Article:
The Secretary of State for Defence (Dr Liam Fox): On Friday 25 June, the International Security Assistance Force (ISAF) completed the transfer of security responsibility for Kajaki in northern Helmand from UK to US forces and the redeployment of the company of UK soldiers based there to Sangin, where they will reinforce our existing presence.
The transfer of Kajaki is part of the reorganisation of ISAF forces in Helmand province and across southern Afghanistan which has been made possible by the significant uplift in Afghan and international troops, particularly US troops. As part of this process, security responsibility for Musa Qala in Helmand transferred to US forces on 27 March 2010, the UK-led Task Force Helmand came under command of the US Marine Corps' 1st Marine Expeditionary Force (Forward) on 1 June 2010 and, on the same date, command of the British battle group based in Sangin transferred from Task Force Helmand to the US-led Regimental Combat Team in the north of the province.
As has been the case with previous changes in Helmand, the UK has been consulted throughout ISAF's decision-making process and we welcome the transfer of Kajaki to US forces as enabling ISAF to further optimise the use of its forces in the province.
The Secretary of State for Defence (Dr Liam Fox): The House will be aware that the Ministry of Defence has been judicially reviewed in the High Court. The claimant in that case, Ms Maya Evans, sought to end the practice of transferring detainees to the appropriate Afghan authorities. The Court's judgment was handed down on Friday 25 June, and I am pleased to say that it found UK practices are lawful.
Our operations in Afghanistan are conducted to protect the national security of the United Kingdom and its people, at home and abroad. It is vital that we address transnational terrorism at its core if we are to safeguard the British people from its effects. In doing so, the ability of our forces to detain those who represent a threat to them, or to the Afghan population, is a vital tool if we are to learn about the insurgency, protect against the improvised explosive device threat, and finally ensure that those responsible are held properly to account. In seeking justice from those who attack, maim and kill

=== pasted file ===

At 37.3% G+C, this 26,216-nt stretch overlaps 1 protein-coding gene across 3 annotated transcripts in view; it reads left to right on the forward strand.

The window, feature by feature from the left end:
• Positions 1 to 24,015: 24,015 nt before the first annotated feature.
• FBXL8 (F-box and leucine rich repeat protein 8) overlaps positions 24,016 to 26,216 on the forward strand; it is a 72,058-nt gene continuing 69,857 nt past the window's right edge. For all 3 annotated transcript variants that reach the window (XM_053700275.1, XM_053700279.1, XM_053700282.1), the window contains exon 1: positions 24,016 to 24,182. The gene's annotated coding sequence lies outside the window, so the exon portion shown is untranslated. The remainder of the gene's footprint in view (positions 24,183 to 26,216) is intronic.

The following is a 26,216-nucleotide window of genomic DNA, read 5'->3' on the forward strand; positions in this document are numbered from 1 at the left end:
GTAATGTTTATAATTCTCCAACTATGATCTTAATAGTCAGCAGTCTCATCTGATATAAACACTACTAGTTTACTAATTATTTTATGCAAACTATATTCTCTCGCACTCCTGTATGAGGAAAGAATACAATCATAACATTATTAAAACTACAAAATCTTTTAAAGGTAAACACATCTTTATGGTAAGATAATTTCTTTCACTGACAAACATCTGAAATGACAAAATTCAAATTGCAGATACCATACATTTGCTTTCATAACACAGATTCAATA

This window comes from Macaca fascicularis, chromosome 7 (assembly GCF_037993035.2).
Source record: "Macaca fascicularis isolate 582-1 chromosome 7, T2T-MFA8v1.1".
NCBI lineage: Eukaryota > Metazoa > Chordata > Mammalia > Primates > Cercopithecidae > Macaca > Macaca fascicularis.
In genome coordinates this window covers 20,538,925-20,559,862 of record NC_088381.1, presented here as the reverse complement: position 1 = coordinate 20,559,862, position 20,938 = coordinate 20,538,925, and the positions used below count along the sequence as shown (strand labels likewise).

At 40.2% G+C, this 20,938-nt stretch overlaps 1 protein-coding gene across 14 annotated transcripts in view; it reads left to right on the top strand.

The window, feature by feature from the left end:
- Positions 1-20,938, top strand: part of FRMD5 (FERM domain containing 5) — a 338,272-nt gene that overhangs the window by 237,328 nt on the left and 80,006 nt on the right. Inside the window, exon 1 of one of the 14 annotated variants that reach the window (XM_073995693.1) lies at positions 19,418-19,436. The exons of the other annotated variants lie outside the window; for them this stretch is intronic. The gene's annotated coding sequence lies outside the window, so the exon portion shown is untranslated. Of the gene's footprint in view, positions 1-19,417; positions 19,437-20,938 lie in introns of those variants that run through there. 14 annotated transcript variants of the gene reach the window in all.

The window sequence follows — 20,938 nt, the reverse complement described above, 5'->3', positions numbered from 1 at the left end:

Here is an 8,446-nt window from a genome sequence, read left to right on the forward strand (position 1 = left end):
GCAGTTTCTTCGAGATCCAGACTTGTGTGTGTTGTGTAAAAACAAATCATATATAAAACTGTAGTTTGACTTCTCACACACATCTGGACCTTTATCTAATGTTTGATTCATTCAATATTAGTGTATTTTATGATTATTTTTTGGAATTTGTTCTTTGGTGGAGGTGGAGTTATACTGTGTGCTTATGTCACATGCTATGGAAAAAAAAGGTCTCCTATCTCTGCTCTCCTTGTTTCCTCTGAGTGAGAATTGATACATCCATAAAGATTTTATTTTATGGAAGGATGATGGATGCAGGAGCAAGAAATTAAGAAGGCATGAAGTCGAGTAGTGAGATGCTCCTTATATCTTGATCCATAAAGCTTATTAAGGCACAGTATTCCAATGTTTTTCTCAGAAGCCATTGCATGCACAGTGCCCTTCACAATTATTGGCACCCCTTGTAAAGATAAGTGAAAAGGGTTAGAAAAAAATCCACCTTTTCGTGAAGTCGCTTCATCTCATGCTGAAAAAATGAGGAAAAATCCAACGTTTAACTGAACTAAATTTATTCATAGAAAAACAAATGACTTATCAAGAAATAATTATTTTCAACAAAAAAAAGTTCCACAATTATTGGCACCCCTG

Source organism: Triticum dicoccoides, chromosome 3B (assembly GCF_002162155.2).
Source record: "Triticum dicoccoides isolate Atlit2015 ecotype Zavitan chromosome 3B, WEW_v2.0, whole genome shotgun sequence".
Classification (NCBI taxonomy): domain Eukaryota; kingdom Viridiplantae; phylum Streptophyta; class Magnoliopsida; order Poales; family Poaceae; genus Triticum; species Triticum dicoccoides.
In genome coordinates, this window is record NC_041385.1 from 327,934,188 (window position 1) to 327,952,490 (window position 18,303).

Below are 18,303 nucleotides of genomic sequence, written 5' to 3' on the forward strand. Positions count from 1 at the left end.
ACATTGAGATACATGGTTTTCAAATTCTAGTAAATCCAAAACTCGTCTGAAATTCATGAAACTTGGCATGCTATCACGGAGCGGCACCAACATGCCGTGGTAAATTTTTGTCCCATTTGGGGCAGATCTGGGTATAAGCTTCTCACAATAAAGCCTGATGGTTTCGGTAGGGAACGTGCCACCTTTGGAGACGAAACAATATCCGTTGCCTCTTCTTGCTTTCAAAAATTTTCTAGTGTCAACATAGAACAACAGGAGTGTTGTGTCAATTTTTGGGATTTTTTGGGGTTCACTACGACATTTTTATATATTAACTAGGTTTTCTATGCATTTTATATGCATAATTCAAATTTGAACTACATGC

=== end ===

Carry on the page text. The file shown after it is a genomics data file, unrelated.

our troops, coalition forces and Afghan civilians it is absolutely right that we do so through the Afghan judicial system.
There is no place for the abuse of detainees. We must always act in a manner that is consistent with our values. We took this case very seriously. The Ministry of Defence (MOD) and Foreign and Commonwealth Office (FCO) provided a vast range of material to assist the Court in what it described as a massive, costly and time-consuming disclosure exercise. I welcome the Court's recognition of the efforts the MOD went to to provide the Court with a full and clear understanding of all the issues raised.
In its judgment, the Court acknowledged the body of material, produced by the international institutions, among others, which covered allegations of mistreatment within the general Afghan system. But it also recognised the specific safeguards and monitoring arrangements in place to provide reassurance about the treatment of transferees, safeguards which will be further reinforced in line with the Court's recommendations. This led to the Court's conclusion that the steps we have taken with the Afghan authorities are sufficient to provide reassurance about their treatment and that UK forces can therefore lawfully continue to transfer UK-captured insurgents to sovereign Afghan authorities.
The British Government, working with international partners under International Security Assistance Force, will also continue to support all efforts to improve further the Afghan judicial system and the rule of law.
The Secretary of State for Foreign and Commonwealth Affairs (Mr William Hague): In 2009, there were 4,979 recorded outstanding parking and other minor traffic violation fines incurred by diplomatic missions and international organisations in the United Kingdom. These totalled £534,060. In March this year, the Foreign and Commonwealth Office wrote to all diplomatic missions and international organisations concerned, giving them the opportunity to either pay their outstanding fines or appeal against them if they considered that the fines had been issued incorrectly. As a result of subsequent payments totalling £7,760 there remains a total of £526,300 unpaid fines for 2009. The table below details those diplomatic missions and international organisations that have outstanding fines totalling £1,000 or more.
|Diplomatic Mission/InternationalOrganisation||Number of Outstanding Fines (excluding congestion charge)||Amount in £|
The Secretary of State for Foreign and Commonwealth Affairs (Mr William Hague): In 2009, seventeen serious and drink driving offences allegedly committed by people entitled to diplomatic immunity were drawn to the attention of the Foreign and Commonwealth Office. "Serious Offences" are defined as offences that would, in certain circumstances, carry a penalty of 12 months or more imprisonment. Some 25,000 people are entitled to diplomatic immunity in the United Kingdom.
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